Monday, June 27, 2011
Perry Mason And The Case For Same-Sex Marriage
Classic episodes of Perry Mason have been irresistible to me for about 25 years now, since high school. Its predictability was part of its appeal, strangely enough. Episode after episode, the famed Los Angeles attorney, his secretary, Della Street, and private eye Paul Drake would come to the aid of someone falsely accused of murder. Forty-five minutes' worth of cool cars, Mad Men wardrobes and fresh-off-the-bus-from-Kansas starlets later, Mason would extract the truth from the real culprit.
Indeed, Perry Mason was all about justice, no matter how damning the evidence seemed, or how little money the defendant had. In turn, actor Raymond Burr became synonymous with justice with his iconic portrayal of Earl Stanley Gardner's legendary character.
Offscreen, Burr's philanthropy and humanitarianism was impressive, and well-known. His beneficiaries included countless law students and numerous needy children. He had the strongest of work ethics, and was reportedly widely admired by Perry Mason's cast and crew. Barbara Hale (Ms. Street), for one, remained loyal to Burr until his death.
I write about Perry Mason today because, during Gay Pride Month and in the wake of the fortuitously timed legalization of gay marriage in New York State, I must confess that — of all people and situations — it was Perry Mason who prompted me to fully accept the concept of a same-sex union.
You see, Mr. Mason, defender of so many damsels in distress, was homosexual. Raymond Burr, to my astonishment, was a gay man.
I, like most others, did not learn of this fact until years after Burr died in 1993, at age 76. According to various articles and two biographies, the very private actor fabricated some of his personal life, including possibly more than one marriage. In the innuendo-only Forties, Fifties and Sixties, the idea of an openly gay celebrity was obviously unthinkable; you couldn't even get Liberace to address the subject. And for good reason. Twenty-five years after the public learned of Rock Hudson's preferences, the revelation of an actor's homosexuality still prompts a scandal of minor or major proportions... somehow.
Burr reportedly willed the bulk of his estate to his dedicated, yet secret partner of thirty-plus years, who was at the actor's bedside when he passed.
I grew up in the Seventies and Eighties, when the terms "homo" and "faggot" were almost as common in school hallways and playgrounds as "dork" or "loser." That's a difficult environment to forget, especially with my Don Rickles - inspired sense of humor. Though I've never been on a mission to prove my heterosexuality, you've never seen me at a gay bar or on the sidelines at a Gay Pride parade, either. You still won't, even though I have gay and lesbian friends... not acquaintances, but friends. Though some of my favorite actors and musicians are gay or lesbian, I will still avert my eyes from two men kissing on television, or in public. I can't help that; human sexuality has been and will always be a tricky, often unfathomable subject. It certainly makes for some interesting contradictions.
Today, it's odd to think that I had to learn, over time, that a person's sexual preferences — which are often cast not in black & white, but in varying shades of grey — aren't any of my business. They're not anyone's business.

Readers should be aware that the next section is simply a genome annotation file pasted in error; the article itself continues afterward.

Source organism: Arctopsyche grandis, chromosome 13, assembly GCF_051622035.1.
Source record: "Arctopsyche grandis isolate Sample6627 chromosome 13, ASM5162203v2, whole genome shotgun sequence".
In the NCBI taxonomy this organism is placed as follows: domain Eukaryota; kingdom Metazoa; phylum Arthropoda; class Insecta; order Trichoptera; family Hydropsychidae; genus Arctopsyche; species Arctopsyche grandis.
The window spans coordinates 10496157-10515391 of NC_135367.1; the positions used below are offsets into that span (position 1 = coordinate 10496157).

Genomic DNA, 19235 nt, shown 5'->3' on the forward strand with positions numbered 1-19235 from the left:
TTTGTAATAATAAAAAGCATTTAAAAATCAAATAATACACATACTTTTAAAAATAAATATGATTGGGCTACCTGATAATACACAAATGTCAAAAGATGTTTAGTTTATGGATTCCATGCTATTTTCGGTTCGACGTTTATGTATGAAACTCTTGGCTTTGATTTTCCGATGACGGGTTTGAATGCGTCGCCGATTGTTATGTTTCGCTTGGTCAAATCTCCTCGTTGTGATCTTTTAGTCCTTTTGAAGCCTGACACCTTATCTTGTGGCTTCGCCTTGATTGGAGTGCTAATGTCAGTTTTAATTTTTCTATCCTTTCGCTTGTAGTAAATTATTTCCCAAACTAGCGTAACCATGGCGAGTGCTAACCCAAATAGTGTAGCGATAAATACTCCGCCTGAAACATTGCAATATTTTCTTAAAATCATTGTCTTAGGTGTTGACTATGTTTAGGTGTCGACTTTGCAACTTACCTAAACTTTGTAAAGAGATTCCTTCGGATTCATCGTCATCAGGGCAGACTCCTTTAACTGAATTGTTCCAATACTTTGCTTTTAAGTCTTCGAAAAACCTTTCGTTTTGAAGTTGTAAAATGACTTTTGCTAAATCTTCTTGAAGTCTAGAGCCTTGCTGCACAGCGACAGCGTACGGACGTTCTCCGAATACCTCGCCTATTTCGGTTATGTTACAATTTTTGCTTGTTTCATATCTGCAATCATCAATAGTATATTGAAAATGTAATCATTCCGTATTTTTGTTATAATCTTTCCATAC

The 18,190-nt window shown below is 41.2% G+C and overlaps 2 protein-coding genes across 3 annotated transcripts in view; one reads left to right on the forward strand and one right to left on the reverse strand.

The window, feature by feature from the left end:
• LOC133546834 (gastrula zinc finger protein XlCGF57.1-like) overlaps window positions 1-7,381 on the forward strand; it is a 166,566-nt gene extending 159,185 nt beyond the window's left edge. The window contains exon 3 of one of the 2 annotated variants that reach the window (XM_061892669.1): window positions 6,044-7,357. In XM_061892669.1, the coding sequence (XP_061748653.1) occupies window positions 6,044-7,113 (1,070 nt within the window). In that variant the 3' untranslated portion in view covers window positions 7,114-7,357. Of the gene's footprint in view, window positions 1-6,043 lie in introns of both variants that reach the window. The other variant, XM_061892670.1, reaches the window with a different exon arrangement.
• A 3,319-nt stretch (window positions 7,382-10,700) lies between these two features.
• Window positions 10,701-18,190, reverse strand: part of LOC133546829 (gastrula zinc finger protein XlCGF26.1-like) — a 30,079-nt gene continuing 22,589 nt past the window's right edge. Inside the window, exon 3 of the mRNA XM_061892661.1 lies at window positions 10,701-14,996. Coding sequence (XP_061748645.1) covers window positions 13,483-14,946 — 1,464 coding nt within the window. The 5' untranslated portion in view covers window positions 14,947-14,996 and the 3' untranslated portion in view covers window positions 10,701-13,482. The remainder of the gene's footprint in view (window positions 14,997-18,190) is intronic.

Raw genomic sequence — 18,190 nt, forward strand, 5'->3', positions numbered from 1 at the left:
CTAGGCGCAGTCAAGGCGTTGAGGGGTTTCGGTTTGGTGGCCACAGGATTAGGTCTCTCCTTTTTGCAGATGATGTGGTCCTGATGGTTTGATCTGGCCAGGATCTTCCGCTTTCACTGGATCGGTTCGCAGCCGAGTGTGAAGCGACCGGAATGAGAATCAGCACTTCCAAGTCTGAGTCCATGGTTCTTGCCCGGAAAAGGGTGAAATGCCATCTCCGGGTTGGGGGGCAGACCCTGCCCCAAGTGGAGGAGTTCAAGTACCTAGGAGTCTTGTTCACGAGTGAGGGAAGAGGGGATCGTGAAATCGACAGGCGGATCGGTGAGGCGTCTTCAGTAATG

Opposing same-sex marriage, to me, is not a vote for decency, nor is it a "nay" vote for granting "special privileges." It is a vote to marginalize and demonize someone — a bus driver, a soldier, a schoolteacher, an actor — for what they might choose to do in the privacy of their home. Let's not pretend it's anything else. Let's not pretend that this legislated prejudice doesn't trickle down to the bullying of gay kids, or doesn't translate into denying someone other freedoms and/or opportunities. Marriage is often overrated, but human beings are technically equal under U.S. law, and everyone should have the right to be as potentially foolhardy as the next hooplehead. Life is hard enough without our government and our religions judging our neighbors, family and friends by who and how they love, for god's sakes.
Ah, the elephant in the room. If one's god dictates that someone made in His image is wrong, even Hell-bound, for loving another person... then perhaps one should reconsider his choice of deity. Church leaders who want to legislate "decency" should be using their considerable political influence to ensure that the poorest among us can afford food, housing and a doctor. That's decency.
It's time for evil distractions to cease. It is past time to officially ignore those whose ridiculous upbringing in fear and ignorance has caused so much pain for others. Cops no longer assault and courts no longer incarcerate our neighbors for their sexual preferences. Let us, state by state, take the next magnanimous step and seat the busybodies, the charlatans, the fear-mongers and the apathetic in the back of the bus for a change.
We can discuss this topic forever. In the end, though, it all boils down to Perry Mason, to Raymond Burr. I know that it's a simplistic, perhaps odd example. However, it's shamefully sobering to consider that a man of such fine character had to hide his identity, had to hide his lover and companion from the world. Even more importantly, the irony that our society decided Burr was not fully entitled to the justice he so memorably championed is not only sad, it's also so very, very wrong.
- Steve Stav